The foundation to keeping a thriving and healthy aquarium begins with keeping your water quality in check. When you do regular water tests and keep parameters in check, your fish and corals will be more colorful, grow bigger and be more disease resistant. In a previous article, we outlined general recommendations for each aquarium parameter. In this article, you will gain a basic understanding of how these parameters effect your aquarium inhabitants and how they can be changed and improved. This information is a basic introduction and a more comprehensive analysis of aquarium chemistry can be found on ReefKeeping.org by a long-time reef chemist and thought leader in the aquarium industry; Randy Holmes-Farley (http://reefkeeping.com/issues/2004-05/rhf/).
** Please Note: These suggestions are basic introductory guidelines for reef aquariums. Some species of fish, coral or invertebrates may require different water parameters. We recommend consulting with a trusted source before purchasing and introducing any livestock into an aquarium.
Suggested range is 1250-1350 ppm
Magnesium should be added before adding Calcium and Alkalinity in your aquarium. Magnesium acts as a “barrier” between Calcium and Alkalinity molecules so they don’t create a chemical reaction in your aquarium and precipitate. If calcium and alkalinity are precipitating in your aquarium, you may see a white powdery substance on your heaters and pumps. If calcium and / or alkalinity are added too quickly, your water may even have a milky appearance (it will look like a snow storm in your tank). Magnesium is consumed by corals far less than calcium and alkalinity, and is generally dosed after a water change. Do not raise magnesium by more than 100ppm per day; and if necessary, spread the doses out over multiple days. Always test your levels first and then dose very slowly to a high flow area.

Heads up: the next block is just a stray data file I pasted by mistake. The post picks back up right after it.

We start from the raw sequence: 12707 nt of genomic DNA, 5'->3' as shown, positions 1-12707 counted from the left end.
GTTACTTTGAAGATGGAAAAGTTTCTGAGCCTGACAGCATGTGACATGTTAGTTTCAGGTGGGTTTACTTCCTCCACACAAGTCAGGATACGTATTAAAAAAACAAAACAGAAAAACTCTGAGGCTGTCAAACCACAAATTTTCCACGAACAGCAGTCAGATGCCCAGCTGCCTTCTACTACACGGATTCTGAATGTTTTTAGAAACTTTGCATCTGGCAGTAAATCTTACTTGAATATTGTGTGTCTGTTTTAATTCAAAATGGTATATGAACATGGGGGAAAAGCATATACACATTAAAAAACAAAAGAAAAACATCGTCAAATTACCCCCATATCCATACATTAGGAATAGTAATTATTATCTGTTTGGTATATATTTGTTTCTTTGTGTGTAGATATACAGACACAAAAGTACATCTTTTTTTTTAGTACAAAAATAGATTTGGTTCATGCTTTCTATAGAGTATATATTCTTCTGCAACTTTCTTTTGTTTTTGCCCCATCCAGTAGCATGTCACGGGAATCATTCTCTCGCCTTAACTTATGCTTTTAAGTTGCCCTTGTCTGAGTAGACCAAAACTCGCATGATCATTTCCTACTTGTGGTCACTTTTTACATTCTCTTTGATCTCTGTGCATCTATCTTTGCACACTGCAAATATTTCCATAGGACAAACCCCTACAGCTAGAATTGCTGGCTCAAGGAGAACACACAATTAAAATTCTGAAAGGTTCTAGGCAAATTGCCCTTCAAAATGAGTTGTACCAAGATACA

Suggested range is 380-450 ppm
Calcium is readily consumed by beneficial Coralline Algae and hard/stony corals to help them grow their skeletal structure. To increase calcium levels, the easiest (and best) way is to use a quality aquarium salt when doing your regular water changes. You can also use Kalkwasser in your top off water, dose a liquid calcium additive or use a calcium reactor (use as directed). Do not raise magnesium by more than 50ppm per day; and if necessary, spread the dose out over multiple days.
Suggested range is 125-200 ppm or 7-11 dKH or 2.5-4 meq/L
Like calcium, corals also use alkalinity to build their skeletal structures. Alkalinity can have an effect on pH, but should not to be confused or interchanged with pH. Some alkalinity additives like Soda Ash (Sodium Carbonate) will increase the alkalinity and pH of an aquarium. Other additives like Sodium Bicarbonate will increase alkalinity, but have little or no effect on pH. To increase alkalinity levels, you can use Kalkwasser (Lime Water) in your top off water, use a alkalinity additive, use a high quality reef salt or use a calcium reactor (use as directed). Monitor pH when initially adding an alkalinity supplement so the pH doesn’t increase by more than 0.20. Do not raise alkalinity by more than 0.5meq/L or 1.4 dKH per day; and if necessary, spread the dose out over multiple days.